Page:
Constitution Ratification: How US Constitution was Ratified by Three American Heroes
These Three American Heroes Almost Singlehandedly Got the Constitution Ratified

These Three American Heroes Almost Singlehandedly Got the Constitution Ratified

Larry Holzwarth - February 28, 2022

These Three American Heroes Almost Singlehandedly Got the Constitution Ratified
Announcement of Virginia’s ratification of the Constitution in the Independent Journal, July 2, 1788. Wikimedia

11. Other newspapers began reprinting the essays in New York within days

The first of the essays written by Publius appeared in The Independent Journal on October 27, 1787. The New York Packet and The Daily Advertiser began reprinting the articles, with the three newspapers agreeing to a schedule for their appearance. Within a month seven essays had been printed and reprinted, the first, sixth, and seventh written by Hamilton. Jay wrote the others. Jay’s essays were titled “Concerning Dangers from Foreign Force and Influence”. He argued that only a strong union of all the states could ensure lasting security and prosperity. In his view, sovereign individual states would look first to their own security, without concern for those of another region. Thus, individual sovereign states weakened the nation as a whole. He also addressed the need for a national military supported by all the states, rather than each state relying on its own militia for its security.

Jay’s arguments were timely. Following the recognition of American independence, merchants of the new nation lost the protection of the Royal Navy for their shipping. Piratical activities in the Mediterranean were already plaguing the young United States, which had disbanded the Continental Navy at the end of the Revolutionary War. Several individual states authorized their own “navies”, which was impractical and inefficient. Arming merchant ships added expenses to trade, in return for relatively little protection. At the same time, Native American raids on the rapidly expanding frontier (often encouraged by the British), demonstrated the need for a unified army to defend the territories of the Old Northwest. The British retained some of their forts in the territories, in violation of the Treaty of Paris. Jay argued that only a strong central government supported by unified states could successfully address such issues.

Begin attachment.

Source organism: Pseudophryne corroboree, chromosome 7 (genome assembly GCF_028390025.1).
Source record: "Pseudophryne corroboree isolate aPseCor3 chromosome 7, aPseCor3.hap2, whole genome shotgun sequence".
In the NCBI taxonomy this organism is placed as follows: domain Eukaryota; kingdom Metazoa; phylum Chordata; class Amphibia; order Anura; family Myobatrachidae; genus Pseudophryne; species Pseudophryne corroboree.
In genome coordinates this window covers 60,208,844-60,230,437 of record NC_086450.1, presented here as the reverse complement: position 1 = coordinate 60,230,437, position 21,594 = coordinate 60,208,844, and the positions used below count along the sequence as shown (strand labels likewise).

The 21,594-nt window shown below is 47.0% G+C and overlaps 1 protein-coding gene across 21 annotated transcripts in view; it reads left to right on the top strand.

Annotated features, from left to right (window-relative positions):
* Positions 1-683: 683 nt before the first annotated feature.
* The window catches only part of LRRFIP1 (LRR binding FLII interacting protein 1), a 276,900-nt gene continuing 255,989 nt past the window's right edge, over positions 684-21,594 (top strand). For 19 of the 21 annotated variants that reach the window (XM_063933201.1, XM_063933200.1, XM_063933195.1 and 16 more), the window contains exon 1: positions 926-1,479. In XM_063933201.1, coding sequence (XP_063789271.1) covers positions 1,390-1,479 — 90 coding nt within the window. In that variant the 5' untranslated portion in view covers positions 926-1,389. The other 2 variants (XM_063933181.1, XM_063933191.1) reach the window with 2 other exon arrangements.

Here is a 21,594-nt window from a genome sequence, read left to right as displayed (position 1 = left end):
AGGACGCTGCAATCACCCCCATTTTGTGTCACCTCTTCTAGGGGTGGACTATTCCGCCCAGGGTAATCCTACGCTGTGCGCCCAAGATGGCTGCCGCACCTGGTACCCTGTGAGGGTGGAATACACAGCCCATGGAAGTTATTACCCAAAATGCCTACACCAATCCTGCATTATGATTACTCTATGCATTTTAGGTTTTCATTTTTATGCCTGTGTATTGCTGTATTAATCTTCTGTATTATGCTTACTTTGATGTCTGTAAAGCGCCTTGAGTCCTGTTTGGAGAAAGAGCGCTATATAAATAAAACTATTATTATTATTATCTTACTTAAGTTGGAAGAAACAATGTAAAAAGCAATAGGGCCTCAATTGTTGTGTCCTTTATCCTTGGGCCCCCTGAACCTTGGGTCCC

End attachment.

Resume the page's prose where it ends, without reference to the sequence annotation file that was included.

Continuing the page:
These Three American Heroes Almost Singlehandedly Got the Constitution Ratified
Shays’ Rebellion, an uprising against tax collectors in Massachusetts, demonstrated the inadequacy of the national government. Wikimedia

12. Hamilton used the essays to address the issue of conflict between the states